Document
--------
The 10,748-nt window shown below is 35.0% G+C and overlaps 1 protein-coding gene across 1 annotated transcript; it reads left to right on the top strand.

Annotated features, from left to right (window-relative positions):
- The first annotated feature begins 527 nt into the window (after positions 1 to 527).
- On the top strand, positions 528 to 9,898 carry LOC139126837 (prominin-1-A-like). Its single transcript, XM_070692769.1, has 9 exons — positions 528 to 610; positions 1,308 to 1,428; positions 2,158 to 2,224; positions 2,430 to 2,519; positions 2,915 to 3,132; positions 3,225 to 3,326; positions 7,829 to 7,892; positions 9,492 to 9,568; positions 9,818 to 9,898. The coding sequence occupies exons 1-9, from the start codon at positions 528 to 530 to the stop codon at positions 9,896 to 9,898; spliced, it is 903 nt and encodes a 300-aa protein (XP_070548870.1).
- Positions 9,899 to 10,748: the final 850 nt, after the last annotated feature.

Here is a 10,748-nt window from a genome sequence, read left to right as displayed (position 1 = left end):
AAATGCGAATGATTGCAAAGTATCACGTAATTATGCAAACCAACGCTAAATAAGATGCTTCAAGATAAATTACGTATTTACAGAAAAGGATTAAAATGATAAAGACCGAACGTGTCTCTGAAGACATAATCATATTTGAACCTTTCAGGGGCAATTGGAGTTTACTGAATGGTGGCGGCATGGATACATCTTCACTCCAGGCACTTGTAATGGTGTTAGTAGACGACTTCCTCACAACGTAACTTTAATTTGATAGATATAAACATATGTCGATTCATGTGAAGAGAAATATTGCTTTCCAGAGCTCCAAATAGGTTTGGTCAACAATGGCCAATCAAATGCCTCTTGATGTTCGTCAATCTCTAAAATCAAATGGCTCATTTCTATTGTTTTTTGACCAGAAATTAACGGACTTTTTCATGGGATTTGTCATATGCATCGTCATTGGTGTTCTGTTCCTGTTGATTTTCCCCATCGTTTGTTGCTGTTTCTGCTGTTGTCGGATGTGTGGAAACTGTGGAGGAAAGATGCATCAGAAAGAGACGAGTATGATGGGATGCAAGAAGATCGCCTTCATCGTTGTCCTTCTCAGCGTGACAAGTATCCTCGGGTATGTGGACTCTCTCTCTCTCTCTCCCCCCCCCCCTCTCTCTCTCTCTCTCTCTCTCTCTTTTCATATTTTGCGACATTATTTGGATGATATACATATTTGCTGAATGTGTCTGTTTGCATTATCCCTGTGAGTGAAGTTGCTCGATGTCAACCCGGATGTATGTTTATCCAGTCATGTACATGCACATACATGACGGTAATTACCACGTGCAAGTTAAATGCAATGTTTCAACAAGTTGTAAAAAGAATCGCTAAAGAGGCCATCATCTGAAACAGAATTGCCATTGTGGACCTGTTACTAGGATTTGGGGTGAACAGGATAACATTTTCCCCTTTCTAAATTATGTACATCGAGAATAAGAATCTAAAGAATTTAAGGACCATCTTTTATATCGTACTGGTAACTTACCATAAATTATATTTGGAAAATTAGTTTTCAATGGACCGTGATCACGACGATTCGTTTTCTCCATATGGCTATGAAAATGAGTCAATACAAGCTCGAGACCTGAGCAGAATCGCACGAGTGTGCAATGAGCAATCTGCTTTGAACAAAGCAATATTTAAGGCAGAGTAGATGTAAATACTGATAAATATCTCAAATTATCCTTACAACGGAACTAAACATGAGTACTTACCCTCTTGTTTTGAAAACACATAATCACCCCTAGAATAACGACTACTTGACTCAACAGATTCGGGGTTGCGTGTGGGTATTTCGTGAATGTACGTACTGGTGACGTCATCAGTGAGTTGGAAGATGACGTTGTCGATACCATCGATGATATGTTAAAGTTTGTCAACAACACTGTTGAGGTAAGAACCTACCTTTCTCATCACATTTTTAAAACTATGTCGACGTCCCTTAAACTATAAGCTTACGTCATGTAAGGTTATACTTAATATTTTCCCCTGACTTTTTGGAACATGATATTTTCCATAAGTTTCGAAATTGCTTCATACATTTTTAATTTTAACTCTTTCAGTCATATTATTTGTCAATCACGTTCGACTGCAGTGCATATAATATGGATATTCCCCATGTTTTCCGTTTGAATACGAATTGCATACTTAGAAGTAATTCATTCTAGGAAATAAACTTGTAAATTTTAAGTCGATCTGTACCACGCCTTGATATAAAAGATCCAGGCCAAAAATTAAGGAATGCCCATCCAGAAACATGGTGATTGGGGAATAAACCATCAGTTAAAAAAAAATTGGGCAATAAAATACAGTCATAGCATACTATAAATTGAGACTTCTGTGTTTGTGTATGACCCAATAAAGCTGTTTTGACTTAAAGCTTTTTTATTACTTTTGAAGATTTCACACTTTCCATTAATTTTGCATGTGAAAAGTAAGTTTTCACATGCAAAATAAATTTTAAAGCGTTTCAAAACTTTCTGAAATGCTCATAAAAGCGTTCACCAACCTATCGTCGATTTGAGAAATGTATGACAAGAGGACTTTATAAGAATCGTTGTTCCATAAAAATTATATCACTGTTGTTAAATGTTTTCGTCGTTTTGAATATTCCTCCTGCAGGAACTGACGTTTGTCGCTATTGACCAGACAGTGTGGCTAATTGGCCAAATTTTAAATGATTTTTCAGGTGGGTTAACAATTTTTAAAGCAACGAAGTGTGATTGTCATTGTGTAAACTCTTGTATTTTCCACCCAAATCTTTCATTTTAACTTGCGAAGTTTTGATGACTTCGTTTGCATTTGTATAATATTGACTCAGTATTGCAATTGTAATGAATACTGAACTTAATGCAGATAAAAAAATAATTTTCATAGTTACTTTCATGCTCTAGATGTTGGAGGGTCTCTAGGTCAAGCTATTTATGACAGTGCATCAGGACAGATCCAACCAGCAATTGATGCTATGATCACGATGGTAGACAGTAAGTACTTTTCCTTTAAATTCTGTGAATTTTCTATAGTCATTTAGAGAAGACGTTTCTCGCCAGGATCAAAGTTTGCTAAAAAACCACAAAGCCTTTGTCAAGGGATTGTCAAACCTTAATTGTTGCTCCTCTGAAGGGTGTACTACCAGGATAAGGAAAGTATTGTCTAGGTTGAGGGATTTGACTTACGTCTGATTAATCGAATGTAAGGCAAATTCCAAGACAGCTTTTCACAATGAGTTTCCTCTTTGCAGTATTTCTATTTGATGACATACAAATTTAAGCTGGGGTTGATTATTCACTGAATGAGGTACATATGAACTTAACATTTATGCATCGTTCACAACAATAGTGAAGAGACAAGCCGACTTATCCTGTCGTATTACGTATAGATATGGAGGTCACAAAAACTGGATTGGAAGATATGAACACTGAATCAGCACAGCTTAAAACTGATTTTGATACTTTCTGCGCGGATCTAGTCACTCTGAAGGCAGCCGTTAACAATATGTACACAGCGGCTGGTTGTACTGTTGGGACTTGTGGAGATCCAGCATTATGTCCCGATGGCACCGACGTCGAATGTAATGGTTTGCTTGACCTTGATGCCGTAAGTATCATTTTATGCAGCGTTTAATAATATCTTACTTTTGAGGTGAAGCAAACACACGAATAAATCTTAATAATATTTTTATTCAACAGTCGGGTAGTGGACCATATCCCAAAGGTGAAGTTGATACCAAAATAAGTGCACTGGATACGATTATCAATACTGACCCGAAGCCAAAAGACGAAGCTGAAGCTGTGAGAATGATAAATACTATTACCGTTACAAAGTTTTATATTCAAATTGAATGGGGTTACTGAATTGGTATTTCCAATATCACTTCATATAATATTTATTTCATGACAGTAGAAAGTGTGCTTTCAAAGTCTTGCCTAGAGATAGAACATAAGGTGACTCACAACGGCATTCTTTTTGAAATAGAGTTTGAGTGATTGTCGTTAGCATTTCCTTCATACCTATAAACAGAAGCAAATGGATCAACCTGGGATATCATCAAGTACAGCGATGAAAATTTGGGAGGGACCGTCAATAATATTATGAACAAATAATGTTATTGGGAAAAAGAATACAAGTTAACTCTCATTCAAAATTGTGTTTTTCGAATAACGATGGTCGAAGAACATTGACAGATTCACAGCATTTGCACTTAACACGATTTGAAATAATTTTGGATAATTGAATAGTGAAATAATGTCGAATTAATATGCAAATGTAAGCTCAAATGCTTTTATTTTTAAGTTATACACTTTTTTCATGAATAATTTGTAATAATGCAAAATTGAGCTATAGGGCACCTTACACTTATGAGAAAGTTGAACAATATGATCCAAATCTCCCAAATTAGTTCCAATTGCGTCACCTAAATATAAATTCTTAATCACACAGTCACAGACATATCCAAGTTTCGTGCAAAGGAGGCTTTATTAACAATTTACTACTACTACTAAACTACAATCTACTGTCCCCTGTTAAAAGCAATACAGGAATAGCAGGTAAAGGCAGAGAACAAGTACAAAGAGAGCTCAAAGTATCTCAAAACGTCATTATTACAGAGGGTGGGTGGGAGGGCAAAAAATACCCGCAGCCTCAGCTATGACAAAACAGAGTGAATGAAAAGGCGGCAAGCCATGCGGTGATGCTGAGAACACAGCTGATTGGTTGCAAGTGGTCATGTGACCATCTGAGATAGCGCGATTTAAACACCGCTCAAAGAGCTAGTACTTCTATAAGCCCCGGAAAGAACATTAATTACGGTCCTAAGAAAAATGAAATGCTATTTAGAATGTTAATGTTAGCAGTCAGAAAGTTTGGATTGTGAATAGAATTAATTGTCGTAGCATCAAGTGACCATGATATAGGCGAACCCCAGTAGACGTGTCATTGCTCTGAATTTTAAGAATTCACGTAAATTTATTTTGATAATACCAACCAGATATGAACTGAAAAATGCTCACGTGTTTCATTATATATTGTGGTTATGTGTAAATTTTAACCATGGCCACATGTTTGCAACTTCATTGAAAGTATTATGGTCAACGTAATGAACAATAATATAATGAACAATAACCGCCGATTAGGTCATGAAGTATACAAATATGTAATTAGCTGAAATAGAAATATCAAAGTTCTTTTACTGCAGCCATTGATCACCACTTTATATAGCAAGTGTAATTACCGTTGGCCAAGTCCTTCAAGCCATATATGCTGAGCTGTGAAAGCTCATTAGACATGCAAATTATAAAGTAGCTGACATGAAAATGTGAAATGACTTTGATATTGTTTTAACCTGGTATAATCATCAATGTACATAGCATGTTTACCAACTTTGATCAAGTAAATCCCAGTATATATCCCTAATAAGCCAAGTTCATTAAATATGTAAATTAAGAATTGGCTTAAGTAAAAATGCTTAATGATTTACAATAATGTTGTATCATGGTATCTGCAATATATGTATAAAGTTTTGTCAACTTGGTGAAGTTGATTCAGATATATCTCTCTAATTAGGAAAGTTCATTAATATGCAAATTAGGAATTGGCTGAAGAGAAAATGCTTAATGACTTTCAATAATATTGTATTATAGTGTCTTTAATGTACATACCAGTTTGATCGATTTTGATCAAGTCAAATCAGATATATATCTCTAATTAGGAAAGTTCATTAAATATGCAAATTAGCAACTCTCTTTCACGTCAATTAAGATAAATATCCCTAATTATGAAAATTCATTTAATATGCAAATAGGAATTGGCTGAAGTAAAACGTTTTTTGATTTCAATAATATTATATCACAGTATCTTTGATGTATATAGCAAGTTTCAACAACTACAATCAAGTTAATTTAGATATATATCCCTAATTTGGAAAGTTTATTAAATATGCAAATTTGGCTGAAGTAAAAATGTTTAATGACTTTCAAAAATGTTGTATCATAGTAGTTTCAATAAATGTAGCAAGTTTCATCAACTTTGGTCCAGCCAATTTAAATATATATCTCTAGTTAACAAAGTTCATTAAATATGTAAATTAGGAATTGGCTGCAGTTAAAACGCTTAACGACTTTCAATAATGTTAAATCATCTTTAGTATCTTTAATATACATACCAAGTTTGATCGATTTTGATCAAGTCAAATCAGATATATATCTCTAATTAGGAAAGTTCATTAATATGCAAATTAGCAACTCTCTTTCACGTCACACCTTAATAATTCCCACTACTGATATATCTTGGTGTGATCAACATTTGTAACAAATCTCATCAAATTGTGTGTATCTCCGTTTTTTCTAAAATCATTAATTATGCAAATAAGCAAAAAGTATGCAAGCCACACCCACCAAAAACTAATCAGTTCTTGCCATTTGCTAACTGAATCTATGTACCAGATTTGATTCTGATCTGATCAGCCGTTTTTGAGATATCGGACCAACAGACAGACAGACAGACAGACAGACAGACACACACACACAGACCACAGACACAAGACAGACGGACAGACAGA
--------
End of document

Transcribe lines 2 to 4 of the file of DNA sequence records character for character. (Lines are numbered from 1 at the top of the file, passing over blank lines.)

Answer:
Annotated features, from left to right (window-relative positions):
- The first annotated feature begins 527 nt into the window (after positions 1 to 527).
- On the top strand, positions 528 to 9,898 carry LOC139126837 (prominin-1-A-like). Its single transcript, XM_070692769.1, has 9 exons — positions 528 to 610; positions 1,308 to 1,428; positions 2,158 to 2,224; positions 2,430 to 2,519; positions 2,915 to 3,132; positions 3,225 to 3,326; positions 7,829 to 7,892; positions 9,492 to 9,568; positions 9,818 to 9,898. The coding sequence occupies exons 1-9, from the start codon at positions 528 to 530 to the stop codon at positions 9,896 to 9,898; spliced, it is 903 nt and encodes a 300-aa protein (XP_070548870.1).